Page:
At present, clinically approved systems for pulmonary delivery of biomacromolecules are limited to using either dry powders or aqueous solutions; which are aerosolized, and the resultant “mist” is inhaled by a patient. These approaches, while feasible, may suffer from serious drawbacks. See a review in Nature Biotechnology 16, 141-143 (1998) for a more detailed discussion. For example, the problems with powders include their hygroscopicity, clump formation, and irreproducibility. Aqueous solutions of proteins and nucleic acids are free of these shortcomings but are difficult to aerosolize (due to the high boiling point of water) and susceptible to microbial attack.

It is therefore an object of the present invention to provide a minimally invasive delivery method for bioactive agents.

It is another object of the present invention to provide a means for pulmonary delivery of bioactive agents.


Methods and formulations for delivery of macromolecules, such as proteins, polysaccharides, and nucleic acids, are disclosed, where the macromolecule is dissolved or dispersed in a low toxicity organic solvent which can be aerosolized for delivery to a patient's lungs by inhalation. Optionally, appropriate solubility enhancers are also present in the formulations composition.



The term low toxicity as used herein refers to a solvent that does not cause permanent long term damage to body cells or organs.

The term aerosol as used herein refers to any preparation of a fine mist of particles, typically less than 10 microns in diameter, which can be in solution or a suspension, whether or not it is produced using a propellant. Aerosols can be produced using standard techniques, such as ultrasonication or high pressure treatment]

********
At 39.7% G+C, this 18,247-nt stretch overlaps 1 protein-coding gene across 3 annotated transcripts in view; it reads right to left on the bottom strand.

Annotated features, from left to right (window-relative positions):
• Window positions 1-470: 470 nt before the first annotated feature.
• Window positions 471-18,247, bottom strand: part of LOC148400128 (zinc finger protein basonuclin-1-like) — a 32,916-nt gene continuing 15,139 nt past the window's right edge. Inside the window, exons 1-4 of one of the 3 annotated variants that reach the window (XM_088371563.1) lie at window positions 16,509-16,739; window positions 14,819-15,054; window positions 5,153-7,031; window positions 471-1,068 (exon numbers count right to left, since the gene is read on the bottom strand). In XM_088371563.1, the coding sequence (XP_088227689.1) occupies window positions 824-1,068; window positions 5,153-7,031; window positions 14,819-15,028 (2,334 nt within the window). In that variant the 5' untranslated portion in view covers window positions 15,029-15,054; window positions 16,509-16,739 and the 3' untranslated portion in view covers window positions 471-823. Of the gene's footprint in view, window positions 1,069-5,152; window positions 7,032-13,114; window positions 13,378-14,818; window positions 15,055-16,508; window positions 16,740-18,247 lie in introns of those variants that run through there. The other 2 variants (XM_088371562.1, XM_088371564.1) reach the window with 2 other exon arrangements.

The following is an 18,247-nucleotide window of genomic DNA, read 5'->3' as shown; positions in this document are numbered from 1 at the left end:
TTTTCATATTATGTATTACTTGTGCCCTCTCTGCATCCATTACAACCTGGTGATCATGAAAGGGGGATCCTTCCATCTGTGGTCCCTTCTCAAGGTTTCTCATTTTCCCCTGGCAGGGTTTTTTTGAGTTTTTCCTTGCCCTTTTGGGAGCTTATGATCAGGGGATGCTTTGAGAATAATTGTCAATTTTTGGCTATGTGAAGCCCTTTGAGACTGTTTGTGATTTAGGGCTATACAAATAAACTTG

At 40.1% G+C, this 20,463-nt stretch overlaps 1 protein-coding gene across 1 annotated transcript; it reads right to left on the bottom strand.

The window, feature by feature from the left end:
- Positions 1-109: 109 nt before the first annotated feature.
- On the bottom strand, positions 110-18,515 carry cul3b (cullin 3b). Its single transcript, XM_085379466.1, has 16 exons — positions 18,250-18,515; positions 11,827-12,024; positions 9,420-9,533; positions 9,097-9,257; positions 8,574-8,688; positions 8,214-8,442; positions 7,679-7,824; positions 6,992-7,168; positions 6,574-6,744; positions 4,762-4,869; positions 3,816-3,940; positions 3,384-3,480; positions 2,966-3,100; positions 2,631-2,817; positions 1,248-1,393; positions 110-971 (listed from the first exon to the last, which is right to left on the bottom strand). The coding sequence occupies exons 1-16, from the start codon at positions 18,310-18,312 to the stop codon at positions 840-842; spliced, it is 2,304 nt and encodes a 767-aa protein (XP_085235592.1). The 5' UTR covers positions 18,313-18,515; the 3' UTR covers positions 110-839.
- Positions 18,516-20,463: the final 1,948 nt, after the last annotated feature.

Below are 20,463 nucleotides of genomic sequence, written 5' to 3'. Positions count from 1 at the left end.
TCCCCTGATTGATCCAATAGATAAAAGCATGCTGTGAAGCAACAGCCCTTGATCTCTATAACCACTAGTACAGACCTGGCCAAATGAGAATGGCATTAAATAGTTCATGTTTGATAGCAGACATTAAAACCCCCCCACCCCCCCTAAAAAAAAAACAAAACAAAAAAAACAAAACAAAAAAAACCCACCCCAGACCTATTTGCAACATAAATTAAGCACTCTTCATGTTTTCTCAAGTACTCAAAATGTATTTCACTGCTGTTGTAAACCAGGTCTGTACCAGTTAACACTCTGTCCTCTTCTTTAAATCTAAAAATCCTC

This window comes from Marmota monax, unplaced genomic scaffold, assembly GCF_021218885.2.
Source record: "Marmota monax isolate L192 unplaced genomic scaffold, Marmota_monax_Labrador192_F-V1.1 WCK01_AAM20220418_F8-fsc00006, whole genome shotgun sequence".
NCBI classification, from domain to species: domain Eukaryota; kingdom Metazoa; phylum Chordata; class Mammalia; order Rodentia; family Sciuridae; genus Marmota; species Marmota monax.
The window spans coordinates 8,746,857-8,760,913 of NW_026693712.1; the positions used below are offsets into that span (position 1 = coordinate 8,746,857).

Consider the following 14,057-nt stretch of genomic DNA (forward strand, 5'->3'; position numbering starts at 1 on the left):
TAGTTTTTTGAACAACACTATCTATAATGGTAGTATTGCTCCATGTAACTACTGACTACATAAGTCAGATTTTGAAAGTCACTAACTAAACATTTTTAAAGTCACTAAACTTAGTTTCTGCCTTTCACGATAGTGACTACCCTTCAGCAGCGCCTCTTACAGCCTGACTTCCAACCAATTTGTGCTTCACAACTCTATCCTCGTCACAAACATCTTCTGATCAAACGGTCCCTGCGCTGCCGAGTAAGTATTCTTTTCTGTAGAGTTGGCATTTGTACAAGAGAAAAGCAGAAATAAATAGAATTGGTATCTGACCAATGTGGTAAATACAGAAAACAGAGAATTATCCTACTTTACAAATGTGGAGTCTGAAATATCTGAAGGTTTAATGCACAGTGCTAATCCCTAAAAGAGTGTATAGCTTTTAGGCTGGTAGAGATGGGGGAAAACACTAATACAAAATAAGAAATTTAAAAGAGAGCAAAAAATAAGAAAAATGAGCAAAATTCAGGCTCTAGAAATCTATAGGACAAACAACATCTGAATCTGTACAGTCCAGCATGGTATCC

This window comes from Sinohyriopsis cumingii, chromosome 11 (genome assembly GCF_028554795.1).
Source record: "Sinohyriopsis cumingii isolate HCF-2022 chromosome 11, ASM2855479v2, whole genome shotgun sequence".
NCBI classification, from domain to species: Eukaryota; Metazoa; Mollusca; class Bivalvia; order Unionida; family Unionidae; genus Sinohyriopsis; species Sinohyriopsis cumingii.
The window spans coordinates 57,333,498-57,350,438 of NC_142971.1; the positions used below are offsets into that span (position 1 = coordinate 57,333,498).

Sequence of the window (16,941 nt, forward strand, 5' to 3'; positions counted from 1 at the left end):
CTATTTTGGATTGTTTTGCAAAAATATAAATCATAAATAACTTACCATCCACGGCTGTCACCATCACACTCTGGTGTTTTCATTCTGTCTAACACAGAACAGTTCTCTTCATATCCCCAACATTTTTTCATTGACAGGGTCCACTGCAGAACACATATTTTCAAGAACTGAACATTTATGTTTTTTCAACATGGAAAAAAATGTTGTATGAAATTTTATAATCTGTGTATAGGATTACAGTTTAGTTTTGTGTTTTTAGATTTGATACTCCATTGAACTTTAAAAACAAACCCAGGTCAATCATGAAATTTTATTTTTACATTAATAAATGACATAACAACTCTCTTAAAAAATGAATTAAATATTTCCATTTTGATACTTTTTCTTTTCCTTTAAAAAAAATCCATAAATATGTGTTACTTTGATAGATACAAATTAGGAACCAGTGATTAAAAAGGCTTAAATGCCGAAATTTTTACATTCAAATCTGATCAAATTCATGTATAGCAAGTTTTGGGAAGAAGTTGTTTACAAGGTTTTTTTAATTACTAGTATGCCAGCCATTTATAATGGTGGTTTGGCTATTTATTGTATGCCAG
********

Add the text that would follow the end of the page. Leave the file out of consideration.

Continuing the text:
The terms solution or dissolve as used herein refer to compositions in which the bioactive agent is present as a monomolecular dispersion. Concentration ranges are from 0 to 500 mg/ml.

Residual solvents in pharmaceuticals are organic volatile chemicals that are used or produced in the syntheses of drug substances, or excipients, or in the preparation of drug products which are not completely removed by processing.

Biocompatible refers to Class 3 residual solvents that do not cause any long term harmful effects on bodily tissues or cells. This is defined in the U.S. Federal Register vol. 62, number 85, pages 24301-24309 as solvents with low toxic potential to man; no health based exposure limit is needed. Class 3 solvents have PDE's of 50 mg or more per day.

As used herein, the term “surfactant” refers to any agent which preferentially adsorbs to an interface between two immiscible phases, such as the interface between water and an organic polymer solution, a water/air interface or organic solvent/air interface.

1. Compositions

Active Ingredients

The formulations disclosed herein can be used for the delivery of a variety of molecules, especially macromolecules. Smaller molecules can also be delivered as well. Macromolecules are generally defined as molecules having a molecular weight of greater than about 1000 daltons. Examples of macromolecules include proteins and large peptides, polysaccharides and oligosaccharides, and DNA and RNA nucleic acid molecules and their analogs having therapeutic, prophylactic or diagnostic activities. Nucleic acid molecules include genes, antisense molecules that bind to complementary DNA to inhibit transcription, and ribozymes. The agents to be incorporated can have any of a variety of biological activities, being, for example vasoactive agents, neuroactive agents, hormones, anticoagulants, immunomodulating agents, cytotoxic agents, prophylactic agents, antibiotics, antivirals, antisense, antigens, or antibodies.

Proteins are defined as consisting of 100 amino acid residues or more; peptides are less than 100 amino acid residues. Unless otherwise stated, the term protein refers to both proteins and peptides as well as peptidomimetic compounds (i.e. peptide-like substances having some non-peptide groups). Examples of proteins include insulin and other hormones. An example of an polysaccharide is heparin.